17 Songs, 1 Hour 13 Minutes

EDITORS’ NOTES

The fifth album from the Red Hot Chili Peppers emerged on September 24, 1991—the same day as Nirvana's Nevermind—heralding both a creative reboot for the band and an alternative-rock remake of the American pop charts. Before this, the Chili Peppers were rubbery, convulsive California college-radio faves rapping about sex, friendship, and the Los Angeles Lakers. Teaming with super-producer Rick Rubin for Blood Sugar Sex Magik, the band became a hard-grooving rock juggernaut, hitmakers with powerful ballads and arty music videos. Sure, they still rapped about sex ("Sir Psycho Sexy"), friendship ("My Lovely Man"), and the Los Angeles Lakers ("Mellowship Slinky In B Major"), but there was more maturity, honesty, and personality at play.

Frontman Anthony Kiedis' lyrics moved from simplistic hooks to a more freewheeling beat-poetry. Guitarist John Frusciante went from metal crunch to airy, Meters-style funkiness. Rubin's spacious and dry production—delivered at a mansion in Laurel Canyon—highlighted the subtleties of bassist Flea and powerhouse drummer Chad Smith, cementing their status as one of the greatest rhythm sections of the '90s. The album's first single, the indelible funk bomb "Give It Away," gave the Peps their first Hot 100-charting pop single. Other songs like "Suck My Kiss," "Apache Rose Peacock," and the ribald, Blowfly-esque "Sir Psycho Sexy" may have been less suitable for radio play, but they were likewise horny stompers with monster grooves. However, the album's second single, "Under the Bridge," made the Chili Peppers superstars and got them into the Top 10. The tender ballad reflecting on Kiedis' years of drug abuse was an outlier in the Chili Peppers catalog that ultimately helped make Blood Sugar Sex Magik one of the era's indelible rock codices.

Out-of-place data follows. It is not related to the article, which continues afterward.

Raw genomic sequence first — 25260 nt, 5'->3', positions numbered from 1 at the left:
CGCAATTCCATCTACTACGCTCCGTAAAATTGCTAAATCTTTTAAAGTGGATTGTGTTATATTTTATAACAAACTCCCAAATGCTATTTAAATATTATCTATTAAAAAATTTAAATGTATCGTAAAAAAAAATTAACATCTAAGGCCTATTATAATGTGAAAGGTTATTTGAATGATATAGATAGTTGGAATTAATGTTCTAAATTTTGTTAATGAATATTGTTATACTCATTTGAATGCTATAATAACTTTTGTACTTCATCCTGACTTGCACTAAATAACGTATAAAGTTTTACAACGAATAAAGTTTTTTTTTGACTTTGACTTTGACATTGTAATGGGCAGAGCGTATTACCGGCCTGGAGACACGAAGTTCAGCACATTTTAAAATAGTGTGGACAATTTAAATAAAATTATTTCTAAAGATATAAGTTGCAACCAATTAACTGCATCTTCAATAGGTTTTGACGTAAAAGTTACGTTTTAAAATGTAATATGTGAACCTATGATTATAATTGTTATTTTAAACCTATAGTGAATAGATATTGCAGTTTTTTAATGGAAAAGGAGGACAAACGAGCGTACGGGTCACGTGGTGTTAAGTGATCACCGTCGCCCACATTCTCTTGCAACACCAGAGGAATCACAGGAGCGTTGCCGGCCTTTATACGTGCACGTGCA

EDITORS’ NOTES

The fifth album from the Red Hot Chili Peppers emerged on September 24, 1991—the same day as Nirvana's Nevermind—heralding both a creative reboot for the band and an alternative-rock remake of the American pop charts. Before this, the Chili Peppers were rubbery, convulsive California college-radio faves rapping about sex, friendship, and the Los Angeles Lakers. Teaming with super-producer Rick Rubin for Blood Sugar Sex Magik, the band became a hard-grooving rock juggernaut, hitmakers with powerful ballads and arty music videos. Sure, they still rapped about sex ("Sir Psycho Sexy"), friendship ("My Lovely Man"), and the Los Angeles Lakers ("Mellowship Slinky In B Major"), but there was more maturity, honesty, and personality at play.

Frontman Anthony Kiedis' lyrics moved from simplistic hooks to a more freewheeling beat-poetry. Guitarist John Frusciante went from metal crunch to airy, Meters-style funkiness. Rubin's spacious and dry production—delivered at a mansion in Laurel Canyon—highlighted the subtleties of bassist Flea and powerhouse drummer Chad Smith, cementing their status as one of the greatest rhythm sections of the '90s. The album's first single, the indelible funk bomb "Give It Away," gave the Peps their first Hot 100-charting pop single. Other songs like "Suck My Kiss," "Apache Rose Peacock," and the ribald, Blowfly-esque "Sir Psycho Sexy" may have been less suitable for radio play, but they were likewise horny stompers with monster grooves. However, the album's second single, "Under the Bridge," made the Chili Peppers superstars and got them into the Top 10. The tender ballad reflecting on Kiedis' years of drug abuse was an outlier in the Chili Peppers catalog that ultimately helped make Blood Sugar Sex Magik one of the era's indelible rock codices.

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